New college savings plan draws hundreds of families

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Capital News Service
LANSING- Hundreds of families saving for their children’s college education are taking advantage of a new plan offered by the Treasury Department.
The 529 Advisor College Savings Plan allows families to invest for college with the help of brokers, planners and financial advisors.
Between the time it opened late last year and mid-February 439 people signed up.
“It promotes saving for college, and that is the important thing, that folks begin saving right away or as early as possible for their young children,” said Terry Stanton, press secretary for the Treasury.
Pamela Palermo, director of financial aid at Northwestern Michigan College, agreed that planning and saving for college are important and said she encourages students and their families to speak with financial planners or advisors.
The new program supplements the two existing state college savings plans, the Michigan Education Trust (MET) and the Michigan Educational Savings Program (MESP). Since its creation in 1988, MET has sold more than 91,000 plans. MESP has sold more than 215,000 plans since its creation in 2000.
The new plan is similar to MESP, but is available only through financial planners, financial advisors and brokers, while MESP is available only directly from the state.
The new plan is designed to encourage families and financial planners to work together to create an appropriate investment portfolio.
Investors can chose from three options that consider risk and the child’s age and can . Investors can also customize a plan to best meet their financial circumstances.
The program is a result of efforts by TIAA-CREF Tuition Financing Inc. and Allianz Global Investors Distributors and is administered through the Treasury.
The 529 Advisor Plan allows contributors up to $10,000 in tax deductions for joint filers and $5,000 for single filers annually and provides other incentives such as tax-deferred growth and tax-free withdrawals.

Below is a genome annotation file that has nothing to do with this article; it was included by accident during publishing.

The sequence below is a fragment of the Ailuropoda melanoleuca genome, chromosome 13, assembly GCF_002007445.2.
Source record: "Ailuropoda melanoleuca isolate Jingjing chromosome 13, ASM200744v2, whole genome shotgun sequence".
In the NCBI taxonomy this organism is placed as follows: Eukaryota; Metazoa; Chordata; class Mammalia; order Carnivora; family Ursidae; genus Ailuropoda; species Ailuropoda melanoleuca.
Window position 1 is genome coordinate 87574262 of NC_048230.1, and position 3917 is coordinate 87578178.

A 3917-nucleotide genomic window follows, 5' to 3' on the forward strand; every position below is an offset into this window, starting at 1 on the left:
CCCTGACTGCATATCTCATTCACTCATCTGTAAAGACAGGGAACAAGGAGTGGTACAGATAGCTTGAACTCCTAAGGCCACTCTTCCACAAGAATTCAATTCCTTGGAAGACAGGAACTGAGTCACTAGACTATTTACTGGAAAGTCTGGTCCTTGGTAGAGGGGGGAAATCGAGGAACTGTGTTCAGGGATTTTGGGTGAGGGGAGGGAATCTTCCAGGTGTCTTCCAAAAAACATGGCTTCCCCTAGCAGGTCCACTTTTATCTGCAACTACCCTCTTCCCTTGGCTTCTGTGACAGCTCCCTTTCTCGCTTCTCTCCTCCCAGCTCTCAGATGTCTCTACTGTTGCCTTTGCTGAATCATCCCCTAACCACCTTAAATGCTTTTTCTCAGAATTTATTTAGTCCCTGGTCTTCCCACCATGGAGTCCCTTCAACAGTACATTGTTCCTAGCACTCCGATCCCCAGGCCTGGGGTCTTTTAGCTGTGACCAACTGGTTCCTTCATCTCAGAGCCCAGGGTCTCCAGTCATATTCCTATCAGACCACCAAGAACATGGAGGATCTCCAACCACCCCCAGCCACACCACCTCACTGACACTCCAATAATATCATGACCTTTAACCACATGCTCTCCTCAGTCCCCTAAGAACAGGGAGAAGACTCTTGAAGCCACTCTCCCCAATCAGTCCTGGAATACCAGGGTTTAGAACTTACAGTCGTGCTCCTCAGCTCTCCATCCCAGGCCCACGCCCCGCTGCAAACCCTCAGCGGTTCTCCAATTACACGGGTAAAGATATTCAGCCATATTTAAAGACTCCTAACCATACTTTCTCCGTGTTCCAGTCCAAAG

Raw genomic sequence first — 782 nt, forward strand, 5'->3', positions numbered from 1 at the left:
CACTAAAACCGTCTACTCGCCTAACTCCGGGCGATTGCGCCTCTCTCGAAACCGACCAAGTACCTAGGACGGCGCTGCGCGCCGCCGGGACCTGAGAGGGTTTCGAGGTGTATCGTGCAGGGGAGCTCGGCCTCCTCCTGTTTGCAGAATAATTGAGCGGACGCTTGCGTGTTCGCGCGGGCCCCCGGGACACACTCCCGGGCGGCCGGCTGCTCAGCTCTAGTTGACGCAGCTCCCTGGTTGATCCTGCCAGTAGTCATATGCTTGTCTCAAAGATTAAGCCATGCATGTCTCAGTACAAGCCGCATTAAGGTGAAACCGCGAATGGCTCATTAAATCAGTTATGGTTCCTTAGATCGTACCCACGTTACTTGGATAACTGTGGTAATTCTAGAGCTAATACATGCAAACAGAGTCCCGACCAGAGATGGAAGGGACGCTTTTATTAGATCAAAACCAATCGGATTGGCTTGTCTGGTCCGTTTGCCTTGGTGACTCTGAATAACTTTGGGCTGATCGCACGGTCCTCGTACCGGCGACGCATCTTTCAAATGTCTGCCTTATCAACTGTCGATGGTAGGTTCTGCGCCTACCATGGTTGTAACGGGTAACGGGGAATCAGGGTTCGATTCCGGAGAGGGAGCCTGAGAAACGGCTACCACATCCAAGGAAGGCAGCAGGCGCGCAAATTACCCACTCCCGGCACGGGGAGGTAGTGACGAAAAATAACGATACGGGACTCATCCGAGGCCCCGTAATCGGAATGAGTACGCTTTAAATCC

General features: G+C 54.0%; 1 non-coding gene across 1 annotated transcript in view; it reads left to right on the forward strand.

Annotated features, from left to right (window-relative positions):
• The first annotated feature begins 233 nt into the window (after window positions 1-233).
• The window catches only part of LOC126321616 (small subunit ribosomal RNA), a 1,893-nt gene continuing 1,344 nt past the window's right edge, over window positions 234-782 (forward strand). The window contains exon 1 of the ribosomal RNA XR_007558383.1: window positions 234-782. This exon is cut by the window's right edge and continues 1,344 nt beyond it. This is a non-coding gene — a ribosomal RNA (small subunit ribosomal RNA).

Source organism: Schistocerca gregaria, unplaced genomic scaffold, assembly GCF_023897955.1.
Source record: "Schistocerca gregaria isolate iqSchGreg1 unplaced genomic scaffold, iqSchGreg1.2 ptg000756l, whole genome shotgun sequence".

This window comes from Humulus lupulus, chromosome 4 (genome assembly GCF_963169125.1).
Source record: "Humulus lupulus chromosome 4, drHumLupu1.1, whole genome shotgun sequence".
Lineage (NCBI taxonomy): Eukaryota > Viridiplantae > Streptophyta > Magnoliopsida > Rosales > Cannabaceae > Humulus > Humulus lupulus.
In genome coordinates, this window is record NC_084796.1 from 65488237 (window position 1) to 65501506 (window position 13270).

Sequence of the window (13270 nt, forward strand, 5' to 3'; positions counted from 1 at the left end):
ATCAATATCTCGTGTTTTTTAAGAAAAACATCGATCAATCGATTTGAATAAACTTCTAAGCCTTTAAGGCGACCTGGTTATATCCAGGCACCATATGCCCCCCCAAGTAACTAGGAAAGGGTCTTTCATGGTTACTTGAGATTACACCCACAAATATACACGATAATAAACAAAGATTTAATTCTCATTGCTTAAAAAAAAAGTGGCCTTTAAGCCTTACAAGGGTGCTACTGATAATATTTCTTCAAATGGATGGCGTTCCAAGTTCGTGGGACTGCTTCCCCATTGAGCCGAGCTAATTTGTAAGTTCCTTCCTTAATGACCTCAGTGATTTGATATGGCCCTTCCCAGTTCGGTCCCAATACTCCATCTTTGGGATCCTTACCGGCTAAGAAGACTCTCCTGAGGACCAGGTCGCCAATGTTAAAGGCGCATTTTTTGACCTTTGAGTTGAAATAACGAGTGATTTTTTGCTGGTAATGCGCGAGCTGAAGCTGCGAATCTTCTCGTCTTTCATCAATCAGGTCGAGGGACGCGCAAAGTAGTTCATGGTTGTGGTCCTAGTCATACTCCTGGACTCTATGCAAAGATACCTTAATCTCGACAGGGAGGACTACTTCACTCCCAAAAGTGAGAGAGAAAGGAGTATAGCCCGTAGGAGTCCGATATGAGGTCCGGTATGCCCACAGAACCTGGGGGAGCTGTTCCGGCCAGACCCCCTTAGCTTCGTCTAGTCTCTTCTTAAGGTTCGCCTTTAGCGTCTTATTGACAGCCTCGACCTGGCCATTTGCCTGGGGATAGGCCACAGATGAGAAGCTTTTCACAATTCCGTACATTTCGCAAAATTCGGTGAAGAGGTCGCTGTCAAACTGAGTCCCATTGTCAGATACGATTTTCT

Under the program, the investments can be applied to higher education expenses at any eligible school in the country and even some abroad.
In addition, student eligibility for financial aid is minimally affected by the plan since the money is considered an asset of the account owners who are typically not the students. Assests in student’s name weigh more heavily in determining aid than parents assets.
Michael Hansen, president of the Michigan Community College Association, said encouraging saving for college is good, but the plan might not be as beneficial to students attending community colleges.
“The issue from our perspective is that community college tuition tends to be low enough where these large savings programs are certainly useful, but probably more directed toward people that are having to pay $10,000 a year rather than $2,500 a year,” said Hansen
Palermo, Stanton and Hansen said the plan should encourage families to save and that they see no drastic problems with the program.
Michael Boulus, executive director of the Presidents Council, State Universities of Michigan, said, “The benefits are clear. You’re saving money today for somebody’s future.”

© 2010, Capital News Service, Michigan State University School of Journalism. Not to be reproduced without permission.

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